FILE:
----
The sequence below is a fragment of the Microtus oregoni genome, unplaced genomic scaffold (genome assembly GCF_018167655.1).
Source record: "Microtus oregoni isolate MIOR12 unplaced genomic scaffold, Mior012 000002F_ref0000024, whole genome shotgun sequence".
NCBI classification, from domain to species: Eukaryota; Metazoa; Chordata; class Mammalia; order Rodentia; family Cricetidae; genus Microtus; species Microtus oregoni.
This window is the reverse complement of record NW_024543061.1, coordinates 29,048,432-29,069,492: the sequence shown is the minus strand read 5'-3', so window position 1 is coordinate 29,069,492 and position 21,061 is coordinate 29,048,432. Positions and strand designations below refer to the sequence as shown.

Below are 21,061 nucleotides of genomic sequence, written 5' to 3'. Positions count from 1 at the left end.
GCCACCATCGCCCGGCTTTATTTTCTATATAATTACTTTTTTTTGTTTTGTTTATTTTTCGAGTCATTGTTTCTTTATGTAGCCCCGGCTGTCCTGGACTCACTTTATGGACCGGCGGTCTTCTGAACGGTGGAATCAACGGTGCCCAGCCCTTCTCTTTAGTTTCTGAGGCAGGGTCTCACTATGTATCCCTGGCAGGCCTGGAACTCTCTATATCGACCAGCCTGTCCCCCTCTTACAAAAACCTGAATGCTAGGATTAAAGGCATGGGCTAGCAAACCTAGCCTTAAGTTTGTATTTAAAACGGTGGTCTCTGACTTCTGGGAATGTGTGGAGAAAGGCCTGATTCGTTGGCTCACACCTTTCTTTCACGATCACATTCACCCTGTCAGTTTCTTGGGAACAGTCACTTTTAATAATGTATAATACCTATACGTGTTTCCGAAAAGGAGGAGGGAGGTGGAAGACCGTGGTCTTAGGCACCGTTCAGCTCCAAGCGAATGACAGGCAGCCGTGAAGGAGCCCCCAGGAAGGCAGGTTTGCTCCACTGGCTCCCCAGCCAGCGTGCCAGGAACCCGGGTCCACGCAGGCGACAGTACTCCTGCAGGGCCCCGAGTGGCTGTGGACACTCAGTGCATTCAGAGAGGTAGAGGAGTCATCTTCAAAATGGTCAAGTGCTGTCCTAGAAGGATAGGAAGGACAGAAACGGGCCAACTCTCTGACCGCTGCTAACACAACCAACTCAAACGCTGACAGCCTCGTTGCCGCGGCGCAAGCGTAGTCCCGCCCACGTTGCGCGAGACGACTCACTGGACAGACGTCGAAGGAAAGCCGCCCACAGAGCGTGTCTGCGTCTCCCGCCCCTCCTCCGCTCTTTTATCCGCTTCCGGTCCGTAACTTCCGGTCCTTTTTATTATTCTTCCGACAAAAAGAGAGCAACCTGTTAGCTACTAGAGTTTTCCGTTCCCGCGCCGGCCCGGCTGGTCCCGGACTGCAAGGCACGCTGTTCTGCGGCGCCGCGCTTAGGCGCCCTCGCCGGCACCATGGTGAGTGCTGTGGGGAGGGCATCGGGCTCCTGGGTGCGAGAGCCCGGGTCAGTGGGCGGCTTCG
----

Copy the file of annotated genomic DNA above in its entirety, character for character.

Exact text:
The sequence below is a fragment of the Microtus oregoni genome, unplaced genomic scaffold (genome assembly GCF_018167655.1).
Source record: "Microtus oregoni isolate MIOR12 unplaced genomic scaffold, Mior012 000002F_ref0000024, whole genome shotgun sequence".
NCBI classification, from domain to species: Eukaryota; Metazoa; Chordata; class Mammalia; order Rodentia; family Cricetidae; genus Microtus; species Microtus oregoni.
This window is the reverse complement of record NW_024543061.1, coordinates 29,048,432-29,069,492: the sequence shown is the minus strand read 5'-3', so window position 1 is coordinate 29,069,492 and position 21,061 is coordinate 29,048,432. Positions and strand designations below refer to the sequence as shown.

Below are 21,061 nucleotides of genomic sequence, written 5' to 3'. Positions count from 1 at the left end.
GCCACCATCGCCCGGCTTTATTTTCTATATAATTACTTTTTTTTGTTTTGTTTATTTTTCGAGTCATTGTTTCTTTATGTAGCCCCGGCTGTCCTGGACTCACTTTATGGACCGGCGGTCTTCTGAACGGTGGAATCAACGGTGCCCAGCCCTTCTCTTTAGTTTCTGAGGCAGGGTCTCACTATGTATCCCTGGCAGGCCTGGAACTCTCTATATCGACCAGCCTGTCCCCCTCTTACAAAAACCTGAATGCTAGGATTAAAGGCATGGGCTAGCAAACCTAGCCTTAAGTTTGTATTTAAAACGGTGGTCTCTGACTTCTGGGAATGTGTGGAGAAAGGCCTGATTCGTTGGCTCACACCTTTCTTTCACGATCACATTCACCCTGTCAGTTTCTTGGGAACAGTCACTTTTAATAATGTATAATACCTATACGTGTTTCCGAAAAGGAGGAGGGAGGTGGAAGACCGTGGTCTTAGGCACCGTTCAGCTCCAAGCGAATGACAGGCAGCCGTGAAGGAGCCCCCAGGAAGGCAGGTTTGCTCCACTGGCTCCCCAGCCAGCGTGCCAGGAACCCGGGTCCACGCAGGCGACAGTACTCCTGCAGGGCCCCGAGTGGCTGTGGACACTCAGTGCATTCAGAGAGGTAGAGGAGTCATCTTCAAAATGGTCAAGTGCTGTCCTAGAAGGATAGGAAGGACAGAAACGGGCCAACTCTCTGACCGCTGCTAACACAACCAACTCAAACGCTGACAGCCTCGTTGCCGCGGCGCAAGCGTAGTCCCGCCCACGTTGCGCGAGACGACTCACTGGACAGACGTCGAAGGAAAGCCGCCCACAGAGCGTGTCTGCGTCTCCCGCCCCTCCTCCGCTCTTTTATCCGCTTCCGGTCCGTAACTTCCGGTCCTTTTTATTATTCTTCCGACAAAAAGAGAGCAACCTGTTAGCTACTAGAGTTTTCCGTTCCCGCGCCGGCCCGGCTGGTCCCGGACTGCAAGGCACGCTGTTCTGCGGCGCCGCGCTTAGGCGCCCTCGCCGGCACCATGGTGAGTGCTGTGGGGAGGGCATCGGGCTCCTGGGTGCGAGAGCCCGGGTCAGTGGGCGGCTTCG